Add to the core two Mitch Garver who showed enough this past year to make him a dependable defender and a good bat.

 

Moving to the mound, only Romero, at this point has demonstrated that he has the arm to be core in the rotation.In the BP we have May and Rogers who seem to have figured it out with Hildenberger fried by the end of the season again and the others just mediocre fillers.

 

My core five - Rosario, Berrios, Garver, May, Rogers, Romero.The others have potential, but have not shown enough.

I agree with everything but your math.

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#9 JLease

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Posted 16 October 2018 - 09:02 AM

Meija looks like a guy who is a trade piece to me right now. If we're looking at guys who could be part of an extended "core", Romero and Garver both look like more likely contenders as guys who are likely to stick with the club and perform at a significant level.

 

Kepler is a useful player, but he needs to advance his hitting. His WAR (bWAR or fWAR) increased this season because he spent substantially more time filling in at CF this year than last. He's a fine defensive player: elite in RF and probably about average in CF, which is really nice and useful. But you really don't want him to be your every day CF and he's not hitting enough for you to be happy with him at RF, and moving him to 1B or DH simply makes the situation worse because it's his hit tool that falling down on him. He needs to hit better or he's eventually going to find himself as a 4th OF, and that's not a core player. I'm rooting for him, but after 3 full seasons...he may be who he is as a hitter.

 

Polanco, Rosario, and Berrios are a good start. Twins need one more guy to really step forward and show they can be a player that can be counted on. Buxton, Sano, or Kepler...who's the most likely candidate? Or is it Romero or someone else on the pitching side?

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#10 mikelink45

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Posted 16 October 2018 - 09:31 AM

 

Should your core five be six, Mike?Rosario, Berrios, Garver, May, Rogers, Romero?

 

Not certain if all those are core players, but certainly are six the Twins should be counting on in 2019 if they are to compete.Personally, I would add Polanco to that.I believe everyone is being too critical of what is probably an extra error a month.Especially considering that the kid can hit.

Since Romero is not up yet I want to include him but have a hard time.I meant to say six, but my internal hesitation must have auto-corrected. 

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#11 birdwatcher

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Posted 16 October 2018 - 10:51 AM

Putting a label such as "core" on players doesn't do a whole lot for me personally because the definition of core is so nebulous and player performance is so volatile.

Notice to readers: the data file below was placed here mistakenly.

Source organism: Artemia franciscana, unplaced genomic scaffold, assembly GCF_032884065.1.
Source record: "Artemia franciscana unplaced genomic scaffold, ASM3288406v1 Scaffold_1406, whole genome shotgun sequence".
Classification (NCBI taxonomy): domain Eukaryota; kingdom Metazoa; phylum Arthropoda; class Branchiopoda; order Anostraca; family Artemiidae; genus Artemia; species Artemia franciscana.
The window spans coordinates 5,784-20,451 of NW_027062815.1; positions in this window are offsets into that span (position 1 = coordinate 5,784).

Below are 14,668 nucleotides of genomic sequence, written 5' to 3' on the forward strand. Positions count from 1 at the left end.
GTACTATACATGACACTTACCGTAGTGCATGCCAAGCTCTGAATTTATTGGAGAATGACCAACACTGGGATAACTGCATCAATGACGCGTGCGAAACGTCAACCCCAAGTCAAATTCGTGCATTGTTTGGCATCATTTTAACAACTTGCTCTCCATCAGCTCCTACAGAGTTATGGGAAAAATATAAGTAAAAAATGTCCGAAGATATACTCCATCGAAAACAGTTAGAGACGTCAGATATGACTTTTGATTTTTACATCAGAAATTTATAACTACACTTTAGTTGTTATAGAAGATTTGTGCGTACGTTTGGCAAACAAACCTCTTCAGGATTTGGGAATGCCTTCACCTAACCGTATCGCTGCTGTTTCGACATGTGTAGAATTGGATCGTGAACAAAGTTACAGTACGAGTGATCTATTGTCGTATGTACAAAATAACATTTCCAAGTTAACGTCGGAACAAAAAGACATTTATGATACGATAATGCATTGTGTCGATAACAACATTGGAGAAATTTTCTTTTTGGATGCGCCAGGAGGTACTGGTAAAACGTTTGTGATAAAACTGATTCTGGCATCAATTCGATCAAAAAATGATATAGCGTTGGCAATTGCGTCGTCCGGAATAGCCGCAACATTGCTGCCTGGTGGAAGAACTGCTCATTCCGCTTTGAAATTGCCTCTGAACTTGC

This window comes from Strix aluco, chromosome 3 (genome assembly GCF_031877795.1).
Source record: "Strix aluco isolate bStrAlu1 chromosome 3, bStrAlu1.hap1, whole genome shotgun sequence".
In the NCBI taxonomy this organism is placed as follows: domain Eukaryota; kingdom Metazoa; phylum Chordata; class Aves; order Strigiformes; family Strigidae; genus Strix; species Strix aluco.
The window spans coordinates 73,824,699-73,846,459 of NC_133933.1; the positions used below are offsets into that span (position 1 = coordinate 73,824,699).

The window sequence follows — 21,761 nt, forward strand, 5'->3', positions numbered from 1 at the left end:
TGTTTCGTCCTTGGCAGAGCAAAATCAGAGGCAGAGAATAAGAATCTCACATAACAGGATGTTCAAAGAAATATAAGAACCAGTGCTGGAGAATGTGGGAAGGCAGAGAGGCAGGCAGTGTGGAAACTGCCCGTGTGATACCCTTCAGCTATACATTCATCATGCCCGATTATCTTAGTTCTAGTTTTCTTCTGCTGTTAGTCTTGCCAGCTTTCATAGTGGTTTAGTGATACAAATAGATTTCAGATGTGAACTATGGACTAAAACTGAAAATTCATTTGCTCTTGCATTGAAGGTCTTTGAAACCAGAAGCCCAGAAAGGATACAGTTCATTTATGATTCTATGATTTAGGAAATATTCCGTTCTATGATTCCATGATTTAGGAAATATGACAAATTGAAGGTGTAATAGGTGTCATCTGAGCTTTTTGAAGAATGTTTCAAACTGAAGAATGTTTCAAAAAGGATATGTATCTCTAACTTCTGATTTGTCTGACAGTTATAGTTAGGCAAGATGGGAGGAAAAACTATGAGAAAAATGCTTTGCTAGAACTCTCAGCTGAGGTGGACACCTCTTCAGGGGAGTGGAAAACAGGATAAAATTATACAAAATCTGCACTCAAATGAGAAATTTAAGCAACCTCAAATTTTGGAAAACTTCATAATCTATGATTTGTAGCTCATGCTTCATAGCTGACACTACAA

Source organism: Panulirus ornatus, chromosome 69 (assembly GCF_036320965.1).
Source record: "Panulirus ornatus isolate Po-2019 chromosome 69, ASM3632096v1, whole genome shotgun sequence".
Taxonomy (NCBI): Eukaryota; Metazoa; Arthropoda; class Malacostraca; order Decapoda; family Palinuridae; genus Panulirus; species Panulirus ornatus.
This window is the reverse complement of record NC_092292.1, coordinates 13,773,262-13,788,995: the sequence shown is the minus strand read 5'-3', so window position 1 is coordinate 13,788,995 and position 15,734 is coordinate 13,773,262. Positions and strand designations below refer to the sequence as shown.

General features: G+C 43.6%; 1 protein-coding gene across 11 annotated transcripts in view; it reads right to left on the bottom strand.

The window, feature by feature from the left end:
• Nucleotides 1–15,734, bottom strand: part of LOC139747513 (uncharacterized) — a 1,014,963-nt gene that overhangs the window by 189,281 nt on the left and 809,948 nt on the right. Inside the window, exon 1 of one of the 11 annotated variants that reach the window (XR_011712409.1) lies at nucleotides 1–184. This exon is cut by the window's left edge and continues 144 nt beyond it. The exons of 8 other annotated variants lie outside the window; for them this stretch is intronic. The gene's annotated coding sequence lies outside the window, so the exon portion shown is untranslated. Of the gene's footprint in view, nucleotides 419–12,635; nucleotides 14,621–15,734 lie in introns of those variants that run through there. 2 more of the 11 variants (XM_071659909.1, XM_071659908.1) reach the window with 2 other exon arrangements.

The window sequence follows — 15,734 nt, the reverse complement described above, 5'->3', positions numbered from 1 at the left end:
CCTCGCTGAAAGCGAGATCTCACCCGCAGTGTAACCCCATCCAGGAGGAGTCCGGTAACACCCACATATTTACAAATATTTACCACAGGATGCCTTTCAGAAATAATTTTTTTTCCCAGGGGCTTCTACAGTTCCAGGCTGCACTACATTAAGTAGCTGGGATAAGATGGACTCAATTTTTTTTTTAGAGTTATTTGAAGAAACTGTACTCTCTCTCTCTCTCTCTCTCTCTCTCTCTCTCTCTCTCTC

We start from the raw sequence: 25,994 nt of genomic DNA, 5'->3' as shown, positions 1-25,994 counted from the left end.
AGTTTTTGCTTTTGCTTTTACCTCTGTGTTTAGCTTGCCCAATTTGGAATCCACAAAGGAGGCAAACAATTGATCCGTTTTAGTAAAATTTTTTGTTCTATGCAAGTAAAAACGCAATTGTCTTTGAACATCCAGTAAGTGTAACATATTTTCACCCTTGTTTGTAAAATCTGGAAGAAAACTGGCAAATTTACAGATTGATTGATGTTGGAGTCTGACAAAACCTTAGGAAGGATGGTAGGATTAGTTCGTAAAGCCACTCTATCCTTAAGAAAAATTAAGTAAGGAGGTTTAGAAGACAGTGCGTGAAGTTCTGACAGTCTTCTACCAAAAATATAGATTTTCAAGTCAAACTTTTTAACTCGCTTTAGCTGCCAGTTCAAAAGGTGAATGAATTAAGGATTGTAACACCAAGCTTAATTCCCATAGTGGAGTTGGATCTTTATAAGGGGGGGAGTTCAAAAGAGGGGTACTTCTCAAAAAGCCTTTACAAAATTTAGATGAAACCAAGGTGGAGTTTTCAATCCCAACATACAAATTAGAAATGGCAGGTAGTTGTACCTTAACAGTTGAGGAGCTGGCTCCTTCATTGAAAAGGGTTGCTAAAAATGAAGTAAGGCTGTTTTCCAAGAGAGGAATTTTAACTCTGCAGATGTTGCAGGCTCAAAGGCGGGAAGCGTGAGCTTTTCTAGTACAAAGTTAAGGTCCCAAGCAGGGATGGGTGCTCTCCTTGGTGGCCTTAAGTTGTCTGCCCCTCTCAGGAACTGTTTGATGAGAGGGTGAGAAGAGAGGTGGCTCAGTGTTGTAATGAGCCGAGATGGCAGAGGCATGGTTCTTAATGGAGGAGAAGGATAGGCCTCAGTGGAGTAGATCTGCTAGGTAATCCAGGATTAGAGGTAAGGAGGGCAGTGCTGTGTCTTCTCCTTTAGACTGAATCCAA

I'd rather ask this question regarding any specific player: does the team have an immediate alternative who can step in and somewhat predictably equal or exceed the production this player is projected to give you?

 

I didn't like the Escobar and Pressly trades. Not because the returns won't be justifiable, but because I want the philosophy to be to never make a move that reduces the quality of the MLB team. Both of those trades weakened the current team. I want Falvey to wait until he has a better alternative for today's game. No more playing for 2020 by compromising 2018. I liked the Duke trade, for example, because I could see Moya equalling or bettering Duke's output immediately. 

 

Mr. Falvey, have a better immediate alternative. You can do that. You're starting from a fairly low base after all. Expend from true expected surplus. Any player, such as Escobar, who can't be replaced immediately with the same or better expectation? Well, label that player "core" for my purposes. Until he's not.

 

Now, back to your core players, Seth. Not a single one of them, IMO is expendable by my definition.I don't see better alternatives under contract with the club. Sadly, they're all "core".

 

If I'm thinking this way as GM, it does three good things to my thought process. First, it disciplines me to prod my evaluators to consistently and constantly have an opinion, a projection, about the players on my roster and any possible alternatives. My goal is not to develop "core" players. My goal is to build up a surplus and make every player possible expendable. Secondly, it reinforces a strategy of being open to a better alternative for every single player on the roster and to be open to every opportunity.

 

Lastly, it forces me to define my thresholds of acceptability by the market, to have an external viewpoint. Does Grossman meet industry standards as a 4th OF? If not, go get Cave. Is Busenitz cutting it as a #7 reliever? If not, see if Magill is a better alternative. Keep the chains moving.

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#12 Rosterman

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Posted 16 October 2018 - 11:56 AM

Mejia is interesting. Too bad they didn't get more out of him. I think he needs to remain on the 25-man. Being a lefty, he will get every chance to break with the team.

 

Still the core 7. Will be given part of 2019 to prove they belong or...adios!

 

The question is: do you offer 2-3-4 (or option year) contracts to Kyle Gibson, Jake Odorizzi, Trevor May, Taylor Rogers (along with Berrios and Rosario NOW) to keep them a part of the future team...and for how much!

 

If a player isn't suited for the team in 2020 and beyond, you have to start thinking of them as a commodity NOW and trade piece. Hopefully for something equal (younger) and better.

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#13 mikelink45

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Posted 16 October 2018 - 12:03 PM